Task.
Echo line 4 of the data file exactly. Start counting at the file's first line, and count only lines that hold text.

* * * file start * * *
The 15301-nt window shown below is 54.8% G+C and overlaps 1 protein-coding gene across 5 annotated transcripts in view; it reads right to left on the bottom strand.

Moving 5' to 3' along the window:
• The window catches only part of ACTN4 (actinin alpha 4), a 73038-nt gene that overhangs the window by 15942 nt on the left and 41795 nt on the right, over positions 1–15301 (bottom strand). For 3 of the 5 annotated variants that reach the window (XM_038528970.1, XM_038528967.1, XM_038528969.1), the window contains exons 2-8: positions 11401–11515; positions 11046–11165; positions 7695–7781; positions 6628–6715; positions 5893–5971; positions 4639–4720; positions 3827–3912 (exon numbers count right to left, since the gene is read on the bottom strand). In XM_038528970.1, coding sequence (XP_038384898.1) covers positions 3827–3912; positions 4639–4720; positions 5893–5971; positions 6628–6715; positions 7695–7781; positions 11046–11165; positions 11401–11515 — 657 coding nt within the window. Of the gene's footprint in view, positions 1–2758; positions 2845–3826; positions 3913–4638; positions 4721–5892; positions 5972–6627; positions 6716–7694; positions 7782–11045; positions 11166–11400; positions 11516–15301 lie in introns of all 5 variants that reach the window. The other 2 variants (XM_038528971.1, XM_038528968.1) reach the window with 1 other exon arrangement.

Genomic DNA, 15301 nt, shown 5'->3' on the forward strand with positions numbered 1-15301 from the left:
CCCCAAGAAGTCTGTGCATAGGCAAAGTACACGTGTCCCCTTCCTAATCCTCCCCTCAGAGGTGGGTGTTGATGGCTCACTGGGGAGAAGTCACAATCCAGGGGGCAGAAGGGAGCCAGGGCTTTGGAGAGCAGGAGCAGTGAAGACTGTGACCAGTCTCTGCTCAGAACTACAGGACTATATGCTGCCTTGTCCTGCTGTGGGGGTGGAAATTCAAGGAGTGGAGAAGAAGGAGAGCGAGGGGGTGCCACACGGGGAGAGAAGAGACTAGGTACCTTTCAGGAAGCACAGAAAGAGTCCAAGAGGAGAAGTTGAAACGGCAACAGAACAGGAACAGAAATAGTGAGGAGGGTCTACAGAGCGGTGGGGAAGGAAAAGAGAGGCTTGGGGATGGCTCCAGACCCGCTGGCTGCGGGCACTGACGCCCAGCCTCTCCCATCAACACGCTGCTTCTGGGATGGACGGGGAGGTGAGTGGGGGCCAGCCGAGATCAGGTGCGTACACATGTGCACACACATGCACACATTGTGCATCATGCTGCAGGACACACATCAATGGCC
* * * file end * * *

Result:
Genomic DNA, 15301 nt, shown 5'->3' on the forward strand with positions numbered 1-15301 from the left: